The cranes arrived at Tree of Life synagogue in a large box, nested in tissue. They were not live, but made of paper, their shape produced via a complicated series of folds. These origami birds — or orizuru — were tied together in 10 long rows of 100 each; 1,000 in total. When lifted, the birds cascaded and swooped from their strings, like an avian daisy-chain or a rainbow waterfall.
The gift, known as a senbazuru, was donated by a variety of Asian-American organizations in the wake of the October 27, 2018 mass shooting at the synagogue. More such senbazuru wreathes arrived, including one that had been forwarded as a symbol of support from one site of suffering to another: first to Charleston (where a white supremacist killed nine Black Americans in 2015), then to Charlottesville (where a white supremacist killed an anti-fascist protester in 2017), then, again, to Pittsburgh. It was not just the aesthetic and symbolic beauty of the cranes that moved me, but the interfaith and intercultural aspect of the gesture.
On October 27, 2021, Jewish America will once again turn its eyes to my synagogue, Tree of Life, as well as Dor Hadash and New Light, the other affected congregations, in order to commemorate the lives of the eleven Jewish men and women who were murdered there. It has been a comfort to know that so many shared our pain and felt horrified by the hatred that motivated the shooting. Almost immediately after the FBI and police cordoned off the crime scene, people began to pilgrimage to the site to express their love and solidarity. They came day after day, week after week. Some brought nothing but themselves, stopping by for a moment to pay their respects. Many brought messages and gifts — so many, in fact, that mounds grew along the newly erected metal fence.
The hordes of visitors left an idiosyncratic and fascinating array of items. Laurie Eisenberg, a professor of history at Carnegie Mellon University, writes movingly about some of these objects and what inspired them in her essay, “Sharing Their Stories,” in the anthology Bound in the Bond of Life: Pittsburgh Writers Reflect on the Tree of Life Tragedy.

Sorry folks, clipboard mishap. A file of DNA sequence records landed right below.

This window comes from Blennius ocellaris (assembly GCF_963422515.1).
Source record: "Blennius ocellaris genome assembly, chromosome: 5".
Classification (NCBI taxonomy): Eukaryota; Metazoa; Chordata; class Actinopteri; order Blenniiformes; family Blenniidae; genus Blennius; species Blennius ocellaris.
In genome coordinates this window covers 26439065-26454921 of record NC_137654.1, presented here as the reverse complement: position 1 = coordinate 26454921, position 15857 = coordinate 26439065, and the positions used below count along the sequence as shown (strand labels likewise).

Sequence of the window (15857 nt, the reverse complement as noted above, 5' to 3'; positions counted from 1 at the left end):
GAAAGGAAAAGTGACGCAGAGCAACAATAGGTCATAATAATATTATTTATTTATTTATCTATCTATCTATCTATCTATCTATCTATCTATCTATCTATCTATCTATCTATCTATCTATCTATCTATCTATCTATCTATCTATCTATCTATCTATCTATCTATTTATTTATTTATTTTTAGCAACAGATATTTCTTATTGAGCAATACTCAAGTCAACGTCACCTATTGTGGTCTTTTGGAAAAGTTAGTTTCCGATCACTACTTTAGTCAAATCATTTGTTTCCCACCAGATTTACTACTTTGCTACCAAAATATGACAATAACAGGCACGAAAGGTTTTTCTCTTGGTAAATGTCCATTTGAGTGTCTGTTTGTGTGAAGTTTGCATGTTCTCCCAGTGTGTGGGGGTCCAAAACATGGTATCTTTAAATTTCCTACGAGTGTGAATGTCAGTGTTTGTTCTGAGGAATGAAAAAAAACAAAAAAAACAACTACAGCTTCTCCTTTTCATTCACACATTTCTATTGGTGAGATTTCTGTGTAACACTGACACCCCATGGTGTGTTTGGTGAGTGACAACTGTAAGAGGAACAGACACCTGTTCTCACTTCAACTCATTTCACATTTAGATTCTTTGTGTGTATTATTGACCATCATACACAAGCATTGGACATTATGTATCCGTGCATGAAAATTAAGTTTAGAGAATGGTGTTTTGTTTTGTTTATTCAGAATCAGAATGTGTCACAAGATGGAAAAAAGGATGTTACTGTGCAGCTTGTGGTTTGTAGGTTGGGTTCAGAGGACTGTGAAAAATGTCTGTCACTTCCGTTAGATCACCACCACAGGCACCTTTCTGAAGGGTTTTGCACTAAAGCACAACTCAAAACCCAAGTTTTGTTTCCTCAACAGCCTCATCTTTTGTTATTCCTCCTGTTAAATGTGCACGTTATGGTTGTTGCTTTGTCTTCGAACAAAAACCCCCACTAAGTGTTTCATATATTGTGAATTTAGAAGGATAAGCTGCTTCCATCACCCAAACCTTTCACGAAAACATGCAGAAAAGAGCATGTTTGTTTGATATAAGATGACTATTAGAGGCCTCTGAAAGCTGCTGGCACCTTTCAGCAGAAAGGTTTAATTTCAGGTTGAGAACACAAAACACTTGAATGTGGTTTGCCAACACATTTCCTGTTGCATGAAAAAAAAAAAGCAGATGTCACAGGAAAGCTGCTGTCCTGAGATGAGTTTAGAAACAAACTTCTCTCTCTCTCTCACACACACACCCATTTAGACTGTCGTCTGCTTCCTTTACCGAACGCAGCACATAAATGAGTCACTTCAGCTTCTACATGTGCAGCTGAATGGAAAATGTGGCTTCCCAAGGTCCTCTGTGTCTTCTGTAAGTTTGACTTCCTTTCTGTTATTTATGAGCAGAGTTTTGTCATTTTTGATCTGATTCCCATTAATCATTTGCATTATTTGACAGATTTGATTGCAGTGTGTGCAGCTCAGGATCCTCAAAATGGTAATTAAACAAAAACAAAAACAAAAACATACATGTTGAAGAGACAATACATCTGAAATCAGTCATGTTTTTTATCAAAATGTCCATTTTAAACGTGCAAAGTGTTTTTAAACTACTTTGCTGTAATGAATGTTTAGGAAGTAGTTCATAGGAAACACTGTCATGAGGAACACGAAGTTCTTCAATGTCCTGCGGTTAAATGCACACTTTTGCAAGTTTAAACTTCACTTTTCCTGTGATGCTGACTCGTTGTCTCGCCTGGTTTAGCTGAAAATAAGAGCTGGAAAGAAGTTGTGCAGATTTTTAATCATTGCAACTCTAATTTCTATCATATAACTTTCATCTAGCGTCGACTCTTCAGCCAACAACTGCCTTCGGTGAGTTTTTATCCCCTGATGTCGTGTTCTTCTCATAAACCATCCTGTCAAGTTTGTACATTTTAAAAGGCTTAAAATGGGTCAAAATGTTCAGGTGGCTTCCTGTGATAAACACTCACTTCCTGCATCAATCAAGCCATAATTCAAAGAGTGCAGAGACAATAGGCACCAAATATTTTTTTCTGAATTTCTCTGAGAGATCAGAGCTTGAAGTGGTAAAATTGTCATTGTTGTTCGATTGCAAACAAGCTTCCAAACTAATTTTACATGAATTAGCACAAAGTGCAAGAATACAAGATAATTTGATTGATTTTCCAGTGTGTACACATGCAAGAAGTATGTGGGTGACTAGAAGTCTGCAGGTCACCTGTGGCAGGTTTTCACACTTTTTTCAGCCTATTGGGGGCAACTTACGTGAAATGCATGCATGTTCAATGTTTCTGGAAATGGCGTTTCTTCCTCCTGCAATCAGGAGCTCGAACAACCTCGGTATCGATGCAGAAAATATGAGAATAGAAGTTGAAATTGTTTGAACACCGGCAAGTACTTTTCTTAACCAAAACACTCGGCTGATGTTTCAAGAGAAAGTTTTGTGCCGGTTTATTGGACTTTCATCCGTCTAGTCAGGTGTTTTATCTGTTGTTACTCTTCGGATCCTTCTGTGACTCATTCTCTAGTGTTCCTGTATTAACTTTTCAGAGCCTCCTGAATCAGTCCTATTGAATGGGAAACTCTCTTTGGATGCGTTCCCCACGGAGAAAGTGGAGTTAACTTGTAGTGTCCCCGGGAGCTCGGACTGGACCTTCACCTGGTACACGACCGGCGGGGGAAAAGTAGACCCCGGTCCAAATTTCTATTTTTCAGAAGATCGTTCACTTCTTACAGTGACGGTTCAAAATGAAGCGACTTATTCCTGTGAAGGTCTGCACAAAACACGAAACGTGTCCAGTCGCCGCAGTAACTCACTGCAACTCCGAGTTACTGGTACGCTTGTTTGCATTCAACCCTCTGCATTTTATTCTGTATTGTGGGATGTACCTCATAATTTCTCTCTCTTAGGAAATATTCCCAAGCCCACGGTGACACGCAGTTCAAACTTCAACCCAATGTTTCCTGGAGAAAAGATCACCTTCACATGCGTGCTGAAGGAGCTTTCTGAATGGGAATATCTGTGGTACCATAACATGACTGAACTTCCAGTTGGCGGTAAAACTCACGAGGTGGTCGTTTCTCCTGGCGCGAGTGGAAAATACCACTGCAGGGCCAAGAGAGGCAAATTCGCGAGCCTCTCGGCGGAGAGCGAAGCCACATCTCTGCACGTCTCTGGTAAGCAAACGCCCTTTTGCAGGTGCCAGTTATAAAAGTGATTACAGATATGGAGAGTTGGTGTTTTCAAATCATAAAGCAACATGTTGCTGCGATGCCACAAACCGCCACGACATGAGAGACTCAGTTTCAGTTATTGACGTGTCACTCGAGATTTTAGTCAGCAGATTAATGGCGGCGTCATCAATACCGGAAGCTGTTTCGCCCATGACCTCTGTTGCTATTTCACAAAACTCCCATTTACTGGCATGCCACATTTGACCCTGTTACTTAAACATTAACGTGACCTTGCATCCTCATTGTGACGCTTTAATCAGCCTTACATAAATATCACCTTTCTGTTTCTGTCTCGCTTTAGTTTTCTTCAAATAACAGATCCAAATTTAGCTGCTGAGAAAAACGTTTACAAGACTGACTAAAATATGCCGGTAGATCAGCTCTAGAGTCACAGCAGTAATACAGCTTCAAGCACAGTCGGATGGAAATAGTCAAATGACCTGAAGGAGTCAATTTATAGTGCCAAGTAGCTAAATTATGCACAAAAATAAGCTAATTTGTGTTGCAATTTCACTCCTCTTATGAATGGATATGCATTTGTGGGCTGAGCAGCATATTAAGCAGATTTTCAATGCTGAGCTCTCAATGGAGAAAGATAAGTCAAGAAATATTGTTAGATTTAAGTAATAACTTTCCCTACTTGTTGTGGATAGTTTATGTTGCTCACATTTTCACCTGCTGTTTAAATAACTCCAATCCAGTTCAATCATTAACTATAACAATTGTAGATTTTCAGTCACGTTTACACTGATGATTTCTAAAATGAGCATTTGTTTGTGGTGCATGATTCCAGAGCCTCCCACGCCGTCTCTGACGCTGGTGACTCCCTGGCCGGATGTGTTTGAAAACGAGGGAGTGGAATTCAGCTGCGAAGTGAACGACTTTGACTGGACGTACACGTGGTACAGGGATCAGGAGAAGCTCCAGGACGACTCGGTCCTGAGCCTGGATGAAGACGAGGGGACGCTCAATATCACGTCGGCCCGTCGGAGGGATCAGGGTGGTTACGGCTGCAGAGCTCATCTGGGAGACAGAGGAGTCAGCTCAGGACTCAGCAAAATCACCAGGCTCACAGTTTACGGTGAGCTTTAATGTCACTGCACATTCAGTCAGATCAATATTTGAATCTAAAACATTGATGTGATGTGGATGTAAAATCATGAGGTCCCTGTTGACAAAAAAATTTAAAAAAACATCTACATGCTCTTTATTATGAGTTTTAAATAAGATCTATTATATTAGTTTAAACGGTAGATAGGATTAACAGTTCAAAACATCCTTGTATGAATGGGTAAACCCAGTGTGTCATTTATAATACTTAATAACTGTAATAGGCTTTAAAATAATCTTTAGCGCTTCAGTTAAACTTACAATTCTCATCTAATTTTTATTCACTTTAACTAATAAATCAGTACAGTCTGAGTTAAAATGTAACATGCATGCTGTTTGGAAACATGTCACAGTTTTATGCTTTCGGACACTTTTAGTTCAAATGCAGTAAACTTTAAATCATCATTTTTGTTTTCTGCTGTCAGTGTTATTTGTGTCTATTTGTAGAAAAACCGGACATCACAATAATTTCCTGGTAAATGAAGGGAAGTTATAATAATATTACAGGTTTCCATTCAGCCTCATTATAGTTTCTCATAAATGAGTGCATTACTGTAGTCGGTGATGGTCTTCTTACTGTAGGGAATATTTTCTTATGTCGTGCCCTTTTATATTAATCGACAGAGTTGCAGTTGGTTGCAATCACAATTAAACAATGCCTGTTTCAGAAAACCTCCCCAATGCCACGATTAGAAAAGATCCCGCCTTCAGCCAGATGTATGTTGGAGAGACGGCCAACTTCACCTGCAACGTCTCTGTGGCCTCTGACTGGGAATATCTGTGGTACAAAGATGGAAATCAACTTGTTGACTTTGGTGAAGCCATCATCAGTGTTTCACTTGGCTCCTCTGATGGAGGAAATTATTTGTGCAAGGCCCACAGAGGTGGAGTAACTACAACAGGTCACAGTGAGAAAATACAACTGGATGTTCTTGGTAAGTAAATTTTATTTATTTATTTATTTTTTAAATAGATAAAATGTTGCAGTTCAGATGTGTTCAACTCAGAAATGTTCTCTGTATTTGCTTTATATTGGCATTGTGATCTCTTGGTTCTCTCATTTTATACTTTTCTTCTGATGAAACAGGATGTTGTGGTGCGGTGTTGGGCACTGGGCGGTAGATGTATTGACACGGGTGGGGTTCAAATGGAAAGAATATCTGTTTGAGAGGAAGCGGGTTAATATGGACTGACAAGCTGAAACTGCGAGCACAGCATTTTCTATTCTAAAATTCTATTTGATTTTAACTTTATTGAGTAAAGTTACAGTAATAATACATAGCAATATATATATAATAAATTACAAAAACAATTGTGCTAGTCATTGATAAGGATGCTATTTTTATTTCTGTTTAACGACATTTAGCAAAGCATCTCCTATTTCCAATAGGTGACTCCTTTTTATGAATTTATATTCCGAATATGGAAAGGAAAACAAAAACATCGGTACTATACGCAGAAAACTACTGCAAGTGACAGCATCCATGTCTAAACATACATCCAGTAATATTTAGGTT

The artifacts ranged widely, from notes and cards to paintings, prayer shawls, decorated tiles, and teddy bears. There were football and soccer team jerseys; crocheted stars, mosaics, books, and jewelry. A pair of Converse sneakers, with Hebrew and Arabic messages of peace scrawled in Sharpie across the toes. Flowers, both live and glass. Rocks. Piles and piles of rocks. Some were painted with messages, but most remained unadorned, a nod to a tradition of Jewish mourning in which the bereaved place a stone on the grave of a loved one to mark their visit. And, of course, the orizuru. They appeared each day, multiplying. One, two, ten. A hundred. An innumerable and constant offering.
The gifts also poured in by mail, flocks of orizuru among them. The deliveries accumulated with the passing weeks, forming snowy drifts in the Rabbi’s makeshift office. Eventually, a small group of Tree of Life members founded the Gifted Items Committee, which I was invited to join. The group meets for a couple of hours every other week, guided by Barb Feige, Executive Director of Tree of Life, and Eric Lidji, Director of the Rauh Jewish Archives at the Heinz History Center, to review and catalogue. Eventually, the congregations will need to make decisions on what should be distributed, displayed, or archived.
It is perhaps unknown to others just how little those of us at Tree of Life understood of the reaction happening beyond Squirrel Hill after the shooting. We were preoccupied by shock and grief, not to mention the business of identifying and burying the dead. It was much later, when we began to sort through all that we’d been sent, from people of such varied religions and backgrounds, from so many states, nationalities, and countries, that the scope of the response stunned us. Almost three years later, we are still cataloguing. And, we are still counting orizuru.
The crane is a holy and mystical creature among many Asian cultures. It represents peace, health, and longevity. In the months following the shooting, the grounds crew periodically collected the plethora of artifacts for preservation, but they did not touch the cranes. Orizuru, we had learned, are supposed to be ephemeral. It is believed that as they dissolve and disintegrate, the prayer is released and the wish manifested.